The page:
Laura Lorusso 05Don’t miss Scrooge TV, Lab Theater’s snarky and fun story about a selfish executive who gets a taste of his own medicine during the holiday season. Scrooge TV’s zany characters are the latest creations from the fertile imagination of playwright Laura Lorusso, the winner of last year’s 24-hour Playwriting Project. Miss Lorusso is also the author of last season’s Afterlife of the Rich and Famous, which was produced in Naples.

A tongue-in-cheek comedy, Scrooge TV is sure to appeal to adults and teens alike. The show will open at 8:00 p.m. on Friday, December 12, with doors opening at 7:15 for the opening night reception. Other performances are on December 13, 18, 19, 20 at 8 p.m. and matinees on December 14 and 20 at 2 p.m. See above for ticket prices and purchasing information. Seating is limited, so advance ticket purchases are recommended.



Kendra Price and Dave Yudowitz to star in Lab Theater’s ‘Scrooge TV’ (11-30-14)

A Traditional Wedding 1Coming to Lab Theater in December for seven fun performances is Scrooge TV: A Modern Christmas Carol, a play written especially for the season by last year’s 24-Hour Playwriting Project winner Laura Lorusso and directed by the 2012 24-Hour Playwriting Project winner Carmen Crussard. Starring Kendra Price, this modern and fun version of A Christmas Carol takes place in a TV studio and stars an unwitting game show host whose selfish life is examined as the tables are turned on him.

Price made her Laboratory Theater debut in Joe and Paullast summer’s controversial hit show, Standing on Ceremony: The Gay Marriage Plays, and is joined by Dave Yudowitz, a veteran of Sanibel’s Schoolhouse Theater and long-time Laboratory Theater actor and Volunteer Coordinator. Some of Yudowitz’s previous performances at Lab Theater include The Interview, One Flew over the Cuckoo’s This Flight Tonight 1Nest, The Last Days of Judas Iscariot, Picasso At the Lapine Agile, and The Plague.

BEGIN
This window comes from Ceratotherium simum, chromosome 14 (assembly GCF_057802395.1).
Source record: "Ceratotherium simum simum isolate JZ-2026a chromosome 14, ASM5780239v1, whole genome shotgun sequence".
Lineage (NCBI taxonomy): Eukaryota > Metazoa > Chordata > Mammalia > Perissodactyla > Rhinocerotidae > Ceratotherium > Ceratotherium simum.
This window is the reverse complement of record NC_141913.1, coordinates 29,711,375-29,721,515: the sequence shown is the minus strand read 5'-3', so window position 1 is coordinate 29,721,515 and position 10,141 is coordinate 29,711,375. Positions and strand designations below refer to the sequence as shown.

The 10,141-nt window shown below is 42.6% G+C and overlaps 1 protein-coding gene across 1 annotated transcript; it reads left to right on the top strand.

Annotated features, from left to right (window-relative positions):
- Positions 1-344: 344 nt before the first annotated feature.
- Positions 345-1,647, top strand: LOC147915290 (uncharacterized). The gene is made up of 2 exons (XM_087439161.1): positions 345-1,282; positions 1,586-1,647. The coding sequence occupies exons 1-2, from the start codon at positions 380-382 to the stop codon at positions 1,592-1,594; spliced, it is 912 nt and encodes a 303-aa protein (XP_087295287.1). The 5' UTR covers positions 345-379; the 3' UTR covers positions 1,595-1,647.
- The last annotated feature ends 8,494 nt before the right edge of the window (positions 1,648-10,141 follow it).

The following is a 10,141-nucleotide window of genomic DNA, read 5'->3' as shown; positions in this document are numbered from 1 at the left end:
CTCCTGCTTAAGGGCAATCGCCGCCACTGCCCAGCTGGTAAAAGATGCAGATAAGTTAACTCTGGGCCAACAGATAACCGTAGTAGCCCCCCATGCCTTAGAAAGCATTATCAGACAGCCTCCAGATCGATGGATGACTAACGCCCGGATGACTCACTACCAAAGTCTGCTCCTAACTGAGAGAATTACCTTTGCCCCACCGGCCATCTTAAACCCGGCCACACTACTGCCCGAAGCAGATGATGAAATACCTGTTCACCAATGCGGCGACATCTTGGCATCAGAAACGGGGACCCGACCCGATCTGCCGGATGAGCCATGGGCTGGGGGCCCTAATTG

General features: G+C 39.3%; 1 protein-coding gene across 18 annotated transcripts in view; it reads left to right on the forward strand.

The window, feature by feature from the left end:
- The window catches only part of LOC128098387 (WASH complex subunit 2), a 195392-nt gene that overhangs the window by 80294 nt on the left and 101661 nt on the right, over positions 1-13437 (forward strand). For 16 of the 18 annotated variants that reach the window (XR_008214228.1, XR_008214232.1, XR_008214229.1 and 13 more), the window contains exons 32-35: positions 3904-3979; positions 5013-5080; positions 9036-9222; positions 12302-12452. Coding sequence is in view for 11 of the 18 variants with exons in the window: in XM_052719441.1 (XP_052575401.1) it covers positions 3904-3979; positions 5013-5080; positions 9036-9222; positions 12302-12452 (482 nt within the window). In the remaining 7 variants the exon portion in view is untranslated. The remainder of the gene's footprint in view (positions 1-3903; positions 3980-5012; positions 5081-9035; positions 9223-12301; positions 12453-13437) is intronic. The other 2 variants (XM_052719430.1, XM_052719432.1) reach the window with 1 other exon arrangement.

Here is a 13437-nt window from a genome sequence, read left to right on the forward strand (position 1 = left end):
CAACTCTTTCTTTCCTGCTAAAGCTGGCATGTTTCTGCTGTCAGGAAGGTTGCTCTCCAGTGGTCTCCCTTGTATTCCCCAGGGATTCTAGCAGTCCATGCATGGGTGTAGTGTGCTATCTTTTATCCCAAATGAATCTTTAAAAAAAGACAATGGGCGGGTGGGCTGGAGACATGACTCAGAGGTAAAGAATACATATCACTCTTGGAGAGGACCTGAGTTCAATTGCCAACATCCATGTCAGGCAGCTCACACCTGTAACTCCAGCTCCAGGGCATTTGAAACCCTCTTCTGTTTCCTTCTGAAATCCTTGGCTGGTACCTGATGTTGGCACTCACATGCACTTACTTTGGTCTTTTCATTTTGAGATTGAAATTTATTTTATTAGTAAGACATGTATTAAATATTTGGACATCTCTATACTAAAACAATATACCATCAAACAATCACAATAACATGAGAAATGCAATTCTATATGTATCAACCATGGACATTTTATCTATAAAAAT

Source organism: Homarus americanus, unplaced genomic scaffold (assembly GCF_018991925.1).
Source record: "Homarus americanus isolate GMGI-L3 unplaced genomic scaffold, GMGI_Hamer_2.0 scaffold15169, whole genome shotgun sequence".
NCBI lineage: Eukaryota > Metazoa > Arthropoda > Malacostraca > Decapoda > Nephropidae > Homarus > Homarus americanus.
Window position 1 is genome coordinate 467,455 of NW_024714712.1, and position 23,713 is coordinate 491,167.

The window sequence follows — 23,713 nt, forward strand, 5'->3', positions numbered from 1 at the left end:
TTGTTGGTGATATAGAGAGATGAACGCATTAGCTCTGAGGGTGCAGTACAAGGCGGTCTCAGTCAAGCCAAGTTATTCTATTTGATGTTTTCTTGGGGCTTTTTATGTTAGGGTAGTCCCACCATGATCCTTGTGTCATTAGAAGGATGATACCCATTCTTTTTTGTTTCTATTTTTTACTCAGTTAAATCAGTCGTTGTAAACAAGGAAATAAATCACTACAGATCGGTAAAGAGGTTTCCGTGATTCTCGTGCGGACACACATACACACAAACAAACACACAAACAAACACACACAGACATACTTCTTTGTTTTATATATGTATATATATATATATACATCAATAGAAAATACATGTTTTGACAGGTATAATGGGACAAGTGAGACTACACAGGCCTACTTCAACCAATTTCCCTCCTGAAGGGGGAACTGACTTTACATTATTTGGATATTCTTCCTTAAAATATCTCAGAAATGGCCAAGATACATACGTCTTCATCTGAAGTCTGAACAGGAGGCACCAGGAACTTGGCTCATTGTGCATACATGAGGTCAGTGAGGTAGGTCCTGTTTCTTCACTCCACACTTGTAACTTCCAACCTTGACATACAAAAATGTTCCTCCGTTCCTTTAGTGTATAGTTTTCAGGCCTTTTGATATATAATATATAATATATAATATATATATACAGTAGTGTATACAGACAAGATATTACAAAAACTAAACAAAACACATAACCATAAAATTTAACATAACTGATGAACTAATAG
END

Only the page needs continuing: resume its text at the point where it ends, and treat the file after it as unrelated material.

Performances will be at the theater, which is located at 1634 Woodford Avenue in the Fort Myers River District. There will be an opening night reception for Scrooge TV starting at 7:15 p.m. Tickets are $12 for students and $22 for adults at the door. The theater also offers Thursday night discounts to seniors and military at $18.50 per ticket.



Carmen Crussard directs ‘Scrooge TV’ for Laboratory Theater (11-17-14)

Carmen 03Carmen Crussard directs Scrooge TV:  A Modern Christmas Carol. Crussard has previously directed The Second Book of Ruth and served as Assistant Director for Frankie and Johnny in the Clair de Lune. Carmen has also participated in the 24-hour Playwriting Project for the past two years. In addition to directing at Lab Theater, Carmen keeps busy running a youth theater program with City Scenes Theater Co. Other directorial credits include Thoroughly Modern Millie Jr., Wizard of Oz and The Addams Family.



Laura Lorusso wins Lab Theater’s ‘Second Annual 24-Hour Playwriting Challenge’ (12-08-13)

The Last Sunday 01With a one-act play that featured a cement Bertie Bloomer birthday cake, neurotic delivery man with melting feet, and an apartment resident who just wanted to watch some football on the last Sunday before his life changed forever, playwright Laura Lorusso took top honors at last night’s Second Annual Laboratory Theater 24-Hour Playwriting 2013 Playwrights 4Challenge. Titled The Hall: Last Sunday, the 12 minute 45 second vignette sparkled with snappy dialogue, rib-splitting one liners and even a little song and dance that brought down the house.